Dr Matthew Page takes out this year's Bill Silverman Prize

Cochrane Australia Research Fellow and Co-Convenor of the Cochrane Bias Methods Group Matthew Page recently took out this year’s Bill Silverman Prize, which recognises and celebrates the role of constructive criticism of Cochrane and its work. Here we catch up with Matthew about who and what inspired him to research and publish his prize-winning paper on common statistical flaws in systematic reviews.

Just under a decade ago, Matthew Page was a newcomer to Cochrane. Attending his first Colloquium in Singapore in 2009, he watched Dr David Moher take out the Bill Silverman Prize and as a result, first discovered methodological research. ‘You could say that was  kind of a lightbulb moment that led to all my future research interests,’ Matthew says. ‘I listened to David at the Colloquium and immediately went home, read his paper and realised there’s a whole community out there, a whole field that’s actually all about trying to improve research. Since then, David has become my mentor/methodological hero and we’ve been working together on all kinds of fascinating areas. So it seems really fitting to receive this award for a paper I worked on with both David and the late Doug Altman – another extremely inspiring and brilliant statistician who’s influenced my thinking about methods and meta-analysis.’ 

‘This particular paper was actually Doug’s brainchild. He - like Bill Silverman himself - often bemoaned the poor quality of published medical research. He strongly believed self-criticism can help drive progress, which is what this award is all about,’ Matthew explains. ‘Following a paper we published on reporting quality of systematic reviews in PLOS Medicine in 2016, Doug guided us to conduct this comprehensive analysis of the misuse of statistics in systematic reviews. We looked at a range of different statistical methods which could be used in systematic reviews and assessed whether they were applied and interpreted correctly in 32 Cochrane and 78 non-Cochrane reviews. Using a 61-item checklist, we discovered that there were common flaws in many Cochrane and non-Cochrane reviews. Our findings suggest many areas where Cochrane review authors can lift their game.’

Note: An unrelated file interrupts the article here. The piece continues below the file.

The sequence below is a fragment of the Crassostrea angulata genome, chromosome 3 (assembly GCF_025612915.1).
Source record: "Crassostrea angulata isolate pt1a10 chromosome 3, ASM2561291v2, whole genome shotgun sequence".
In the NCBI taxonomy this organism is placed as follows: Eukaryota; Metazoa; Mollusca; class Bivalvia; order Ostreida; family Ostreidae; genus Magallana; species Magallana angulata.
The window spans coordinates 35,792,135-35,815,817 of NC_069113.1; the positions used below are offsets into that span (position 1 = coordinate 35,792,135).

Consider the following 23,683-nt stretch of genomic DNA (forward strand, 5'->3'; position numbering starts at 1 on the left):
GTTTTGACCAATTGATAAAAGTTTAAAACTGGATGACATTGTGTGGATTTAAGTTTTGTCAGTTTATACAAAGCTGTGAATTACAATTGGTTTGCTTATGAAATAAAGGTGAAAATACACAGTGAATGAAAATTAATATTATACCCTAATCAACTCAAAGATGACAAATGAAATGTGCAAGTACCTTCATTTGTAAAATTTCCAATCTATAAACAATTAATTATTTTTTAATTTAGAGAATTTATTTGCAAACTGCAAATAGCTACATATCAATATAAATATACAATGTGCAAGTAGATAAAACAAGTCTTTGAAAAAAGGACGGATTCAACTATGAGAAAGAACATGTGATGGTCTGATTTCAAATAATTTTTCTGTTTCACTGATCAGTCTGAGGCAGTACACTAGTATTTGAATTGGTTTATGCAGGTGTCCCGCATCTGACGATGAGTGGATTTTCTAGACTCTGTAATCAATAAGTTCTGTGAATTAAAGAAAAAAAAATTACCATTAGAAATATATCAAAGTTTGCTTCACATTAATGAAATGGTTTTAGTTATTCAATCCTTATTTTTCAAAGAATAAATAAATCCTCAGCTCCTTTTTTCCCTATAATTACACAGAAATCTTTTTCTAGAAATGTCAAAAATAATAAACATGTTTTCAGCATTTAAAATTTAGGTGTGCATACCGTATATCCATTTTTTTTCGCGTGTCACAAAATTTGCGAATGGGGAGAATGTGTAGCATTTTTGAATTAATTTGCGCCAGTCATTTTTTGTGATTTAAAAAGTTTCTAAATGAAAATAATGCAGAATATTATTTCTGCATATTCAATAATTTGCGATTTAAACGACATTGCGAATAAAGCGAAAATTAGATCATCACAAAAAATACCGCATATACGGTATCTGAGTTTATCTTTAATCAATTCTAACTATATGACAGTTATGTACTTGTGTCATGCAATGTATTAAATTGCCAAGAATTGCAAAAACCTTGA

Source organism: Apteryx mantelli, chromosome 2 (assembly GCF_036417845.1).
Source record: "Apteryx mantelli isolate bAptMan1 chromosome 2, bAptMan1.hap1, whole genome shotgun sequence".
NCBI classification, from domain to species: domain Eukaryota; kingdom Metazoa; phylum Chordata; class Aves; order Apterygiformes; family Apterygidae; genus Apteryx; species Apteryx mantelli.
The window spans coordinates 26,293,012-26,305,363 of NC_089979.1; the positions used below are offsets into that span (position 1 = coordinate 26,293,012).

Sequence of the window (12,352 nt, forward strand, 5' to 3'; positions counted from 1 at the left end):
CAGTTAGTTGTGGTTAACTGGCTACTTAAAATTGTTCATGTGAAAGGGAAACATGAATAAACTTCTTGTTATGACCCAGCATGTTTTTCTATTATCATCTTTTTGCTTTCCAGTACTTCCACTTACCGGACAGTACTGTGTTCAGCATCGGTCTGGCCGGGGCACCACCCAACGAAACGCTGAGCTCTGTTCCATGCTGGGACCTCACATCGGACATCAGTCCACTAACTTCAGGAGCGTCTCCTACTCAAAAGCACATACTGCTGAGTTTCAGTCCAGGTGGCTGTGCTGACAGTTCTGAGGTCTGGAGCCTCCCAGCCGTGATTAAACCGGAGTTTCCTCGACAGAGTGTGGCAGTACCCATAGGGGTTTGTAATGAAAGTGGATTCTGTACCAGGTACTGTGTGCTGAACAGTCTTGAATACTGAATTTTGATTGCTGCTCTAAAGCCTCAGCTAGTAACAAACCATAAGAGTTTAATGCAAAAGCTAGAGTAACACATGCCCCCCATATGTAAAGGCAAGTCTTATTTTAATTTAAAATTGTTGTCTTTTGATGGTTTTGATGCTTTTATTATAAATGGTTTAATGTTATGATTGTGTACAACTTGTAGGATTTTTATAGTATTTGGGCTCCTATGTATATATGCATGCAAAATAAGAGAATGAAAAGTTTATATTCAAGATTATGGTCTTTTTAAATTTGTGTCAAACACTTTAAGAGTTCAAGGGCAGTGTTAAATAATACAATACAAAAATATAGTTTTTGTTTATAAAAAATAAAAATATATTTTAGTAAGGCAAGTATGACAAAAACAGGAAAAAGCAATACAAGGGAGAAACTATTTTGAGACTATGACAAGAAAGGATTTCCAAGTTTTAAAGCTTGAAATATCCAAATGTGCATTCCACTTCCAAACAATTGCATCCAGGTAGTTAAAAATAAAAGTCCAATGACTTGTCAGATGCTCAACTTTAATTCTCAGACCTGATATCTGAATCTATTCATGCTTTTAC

‘By identifying these flaws, we can gain a much better idea of which statistical methods need checking in submitted Cochrane reviews. We’re hoping to address the issues we identify by developing a checklist that can be used by editors to evaluate the statistics in submitted Cochrane reviews. Once errors are spotted, these can be fed back to the review authors and corrected, which we hope will ultimately lead to higher quality reviews. You could say that these findings probably confirm suspicions that the involvement of statisticians on review teams can really help to address a lot of methodological shortcomings.’

‘So for me personally it was great to be able to identify and address areas for improvement in the future and ultimately receive the honour of this award for doing so,’ Matthew concludes. ‘I think the prize is also further recognition of Doug Altman’s phenomenal contribution to Cochrane and evidence-based medicine. And it also gave us yet another reason to celebrate David Moher, whose work was recognised in a half day symposium at the Colloquium this year. We are both looking forward to doing further work in this area to help authors and editors wrangling with all sorts of methodological questions and approaches.’   

For more on Matthew’s work into systematic review methods, read his interview with Cochrane Senior Editor Toby Lasserson on Assessing the current state of systematic reviews, his Epidemiology and Reporting Characteristics of Systematic Reviews of Biomedical Research: A Cross-Sectional Study in PLOS Medicine or follow him on twitter @mjpages

Image: Prof David Henry (left) presents Matthew with this year's Bill Silverman Prize at the Cochrane Colloquium in Edinburgh